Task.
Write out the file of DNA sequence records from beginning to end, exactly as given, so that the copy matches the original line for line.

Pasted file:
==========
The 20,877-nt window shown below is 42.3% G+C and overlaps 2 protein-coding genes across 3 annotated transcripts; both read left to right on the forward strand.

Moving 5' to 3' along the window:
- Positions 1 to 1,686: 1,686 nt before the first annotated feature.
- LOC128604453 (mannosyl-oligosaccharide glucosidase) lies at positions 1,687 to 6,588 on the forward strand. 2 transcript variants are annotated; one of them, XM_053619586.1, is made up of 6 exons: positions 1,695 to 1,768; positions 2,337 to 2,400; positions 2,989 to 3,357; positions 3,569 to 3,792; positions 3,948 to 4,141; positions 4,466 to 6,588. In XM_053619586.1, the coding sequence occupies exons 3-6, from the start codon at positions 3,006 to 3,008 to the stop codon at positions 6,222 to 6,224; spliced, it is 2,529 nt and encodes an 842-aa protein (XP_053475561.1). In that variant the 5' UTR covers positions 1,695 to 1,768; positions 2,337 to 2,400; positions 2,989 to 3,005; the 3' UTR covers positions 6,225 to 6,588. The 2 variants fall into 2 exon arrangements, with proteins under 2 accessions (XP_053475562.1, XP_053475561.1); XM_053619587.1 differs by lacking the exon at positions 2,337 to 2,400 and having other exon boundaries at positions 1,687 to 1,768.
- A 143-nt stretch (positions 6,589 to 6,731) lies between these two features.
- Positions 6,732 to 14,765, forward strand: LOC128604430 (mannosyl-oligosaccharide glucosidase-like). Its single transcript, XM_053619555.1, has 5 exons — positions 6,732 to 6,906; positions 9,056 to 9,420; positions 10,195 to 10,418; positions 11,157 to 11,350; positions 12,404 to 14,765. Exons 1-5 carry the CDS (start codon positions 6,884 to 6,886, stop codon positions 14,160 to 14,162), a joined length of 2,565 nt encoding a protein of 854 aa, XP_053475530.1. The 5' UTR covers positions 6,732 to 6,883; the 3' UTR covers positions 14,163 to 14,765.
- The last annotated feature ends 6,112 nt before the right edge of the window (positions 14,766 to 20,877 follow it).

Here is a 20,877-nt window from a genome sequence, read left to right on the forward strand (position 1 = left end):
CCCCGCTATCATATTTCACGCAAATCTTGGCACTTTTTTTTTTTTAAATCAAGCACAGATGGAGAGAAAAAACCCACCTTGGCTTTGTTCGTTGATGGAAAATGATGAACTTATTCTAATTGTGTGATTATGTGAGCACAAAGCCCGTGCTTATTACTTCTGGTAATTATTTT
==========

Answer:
The 20,877-nt window shown below is 42.3% G+C and overlaps 2 protein-coding genes across 3 annotated transcripts; both read left to right on the forward strand.

Moving 5' to 3' along the window:
- Positions 1 to 1,686: 1,686 nt before the first annotated feature.
- LOC128604453 (mannosyl-oligosaccharide glucosidase) lies at positions 1,687 to 6,588 on the forward strand. 2 transcript variants are annotated; one of them, XM_053619586.1, is made up of 6 exons: positions 1,695 to 1,768; positions 2,337 to 2,400; positions 2,989 to 3,357; positions 3,569 to 3,792; positions 3,948 to 4,141; positions 4,466 to 6,588. In XM_053619586.1, the coding sequence occupies exons 3-6, from the start codon at positions 3,006 to 3,008 to the stop codon at positions 6,222 to 6,224; spliced, it is 2,529 nt and encodes an 842-aa protein (XP_053475561.1). In that variant the 5' UTR covers positions 1,695 to 1,768; positions 2,337 to 2,400; positions 2,989 to 3,005; the 3' UTR covers positions 6,225 to 6,588. The 2 variants fall into 2 exon arrangements, with proteins under 2 accessions (XP_053475562.1, XP_053475561.1); XM_053619587.1 differs by lacking the exon at positions 2,337 to 2,400 and having other exon boundaries at positions 1,687 to 1,768.
- A 143-nt stretch (positions 6,589 to 6,731) lies between these two features.
- Positions 6,732 to 14,765, forward strand: LOC128604430 (mannosyl-oligosaccharide glucosidase-like). Its single transcript, XM_053619555.1, has 5 exons — positions 6,732 to 6,906; positions 9,056 to 9,420; positions 10,195 to 10,418; positions 11,157 to 11,350; positions 12,404 to 14,765. Exons 1-5 carry the CDS (start codon positions 6,884 to 6,886, stop codon positions 14,160 to 14,162), a joined length of 2,565 nt encoding a protein of 854 aa, XP_053475530.1. The 5' UTR covers positions 6,732 to 6,883; the 3' UTR covers positions 14,163 to 14,765.
- The last annotated feature ends 6,112 nt before the right edge of the window (positions 14,766 to 20,877 follow it).

Here is a 20,877-nt window from a genome sequence, read left to right on the forward strand (position 1 = left end):
CCCCGCTATCATATTTCACGCAAATCTTGGCACTTTTTTTTTTTTAAATCAAGCACAGATGGAGAGAAAAAACCCACCTTGGCTTTGTTCGTTGATGGAAAATGATGAACTTATTCTAATTGTGTGATTATGTGAGCACAAAGCCCGTGCTTATTACTTCTGGTAATTATTTT